Ginko’s gaze darkens with desire. He takes the cup from his hands and lifts it to Shinra’s mouth, which opens as easily for the cup as Shinra always does, always will, for Ginko himself. The light wine spills into his mouth. It’s unlike anything Shinra’s ever tasted or will ever taste, indescribably exquisite. After Shinra swallows a few times, Ginko lowers the cup to the floor.

“Don’t you want some?” Shinra asks. He doesn’t feel any different, but it’s only been a few moments.

“You make me lose enough of my wits already,” Ginko murmurs, brushing Shinra’s lips with his thumb to rub away a few spilled drops of wine. “Come on. Renzu will kill me if we conceive her great-grandchild out in the open like barbarians.”

By the time they make it to the sheets Shinra had rolled out for Ginko only earlier that day, Shinra feels warmth under his skin and the hardness of his length under his loose clothes. He’s had two heats already, ones Ginko had thoroughly avoided being here for, and those were such lonely, trying times. Days of wanting, of whimpering his lust to no one, needing someone’s touch and being forced to make do with his own. The light wine’s effects quicken and strengthen his heat, but Shinra is glad for it. He doesn’t want to be anywhere but here, being pulled in for another of Ginko’s kisses.

Shinra moans into the kiss, pulling back and ducking his head into the crook of Ginko’s neck as he shivers, warmth building inside him with the strength of a hurricane. “Alpha,” he says. Ginko’s alpha scent is all around him, heady and as wonderful as any light wine. “I need you.”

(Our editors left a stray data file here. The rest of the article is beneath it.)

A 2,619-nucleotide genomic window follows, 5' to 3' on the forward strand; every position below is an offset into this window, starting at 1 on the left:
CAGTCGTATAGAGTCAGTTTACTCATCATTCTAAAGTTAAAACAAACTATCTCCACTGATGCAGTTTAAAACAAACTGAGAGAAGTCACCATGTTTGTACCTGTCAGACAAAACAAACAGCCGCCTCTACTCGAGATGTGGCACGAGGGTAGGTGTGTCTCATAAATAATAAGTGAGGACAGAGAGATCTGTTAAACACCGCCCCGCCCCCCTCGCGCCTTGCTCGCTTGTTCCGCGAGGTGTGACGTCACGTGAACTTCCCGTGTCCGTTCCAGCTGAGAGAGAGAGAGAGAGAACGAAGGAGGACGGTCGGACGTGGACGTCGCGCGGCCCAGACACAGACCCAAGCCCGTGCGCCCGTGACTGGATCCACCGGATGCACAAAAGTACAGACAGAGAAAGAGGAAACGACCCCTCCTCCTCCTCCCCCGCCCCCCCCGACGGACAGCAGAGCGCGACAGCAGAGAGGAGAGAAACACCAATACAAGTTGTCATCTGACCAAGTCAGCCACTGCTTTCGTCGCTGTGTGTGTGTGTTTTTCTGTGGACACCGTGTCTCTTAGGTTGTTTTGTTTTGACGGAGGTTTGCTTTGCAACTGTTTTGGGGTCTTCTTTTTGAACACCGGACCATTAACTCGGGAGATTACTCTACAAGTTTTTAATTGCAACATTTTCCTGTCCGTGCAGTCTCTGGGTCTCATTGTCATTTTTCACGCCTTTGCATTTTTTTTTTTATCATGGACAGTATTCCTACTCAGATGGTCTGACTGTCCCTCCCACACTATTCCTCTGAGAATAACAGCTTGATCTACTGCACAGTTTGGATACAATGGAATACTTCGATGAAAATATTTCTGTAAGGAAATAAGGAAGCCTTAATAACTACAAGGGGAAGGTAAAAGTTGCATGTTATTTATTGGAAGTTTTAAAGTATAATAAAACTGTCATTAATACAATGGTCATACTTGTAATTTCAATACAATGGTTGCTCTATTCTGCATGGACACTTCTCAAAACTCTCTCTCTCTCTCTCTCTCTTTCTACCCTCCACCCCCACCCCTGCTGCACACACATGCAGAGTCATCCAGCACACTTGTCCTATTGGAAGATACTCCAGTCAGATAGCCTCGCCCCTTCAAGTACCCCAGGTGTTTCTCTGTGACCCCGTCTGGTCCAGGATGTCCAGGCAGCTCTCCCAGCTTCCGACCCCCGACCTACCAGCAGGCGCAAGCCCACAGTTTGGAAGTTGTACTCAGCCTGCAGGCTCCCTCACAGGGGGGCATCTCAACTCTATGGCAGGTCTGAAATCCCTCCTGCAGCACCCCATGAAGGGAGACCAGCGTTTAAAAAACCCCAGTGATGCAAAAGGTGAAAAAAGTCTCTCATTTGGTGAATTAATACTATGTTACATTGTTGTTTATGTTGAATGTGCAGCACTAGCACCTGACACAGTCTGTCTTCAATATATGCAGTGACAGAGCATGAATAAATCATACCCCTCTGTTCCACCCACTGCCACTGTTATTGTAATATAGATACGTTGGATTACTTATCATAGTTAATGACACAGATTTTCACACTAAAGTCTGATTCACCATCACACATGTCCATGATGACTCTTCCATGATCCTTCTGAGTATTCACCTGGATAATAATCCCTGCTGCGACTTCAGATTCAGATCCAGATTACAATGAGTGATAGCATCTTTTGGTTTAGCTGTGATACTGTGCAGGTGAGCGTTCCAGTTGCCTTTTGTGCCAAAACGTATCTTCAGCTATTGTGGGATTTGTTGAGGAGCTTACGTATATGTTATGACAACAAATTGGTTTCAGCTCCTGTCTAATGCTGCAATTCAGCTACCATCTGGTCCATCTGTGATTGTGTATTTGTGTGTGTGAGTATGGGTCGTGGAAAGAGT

Ginko’s hands are already loosening Shinra’s clothes, but at that he stops, bringing Shinra’s face up into a passionate kiss. “Your first mating,” he murmurs against Shinra’s lips.

“My first love, first kiss, first—only—alpha,” Shinra adds, his hands catching the hem of Ginko’s shirt.

Ginko leans his forehead against Shinra’s. “If I were a better man I would stop.”

“If you were a better man, I’d tempt you anyway.” Shinra succeeds in raising Ginko’s shirt over his head, throwing it across the room. He doesn’t intend for Ginko to need it for as long as Shinra’s heat lasts. He wants Ginko; he wants Ginko’s child. If it takes multiple highly pleasurable couplings to make sure they succeed, he won’t mind at all. Shinra’s need feels insatiable, but by the way Ginko looks at him, he’ll never be alone in this.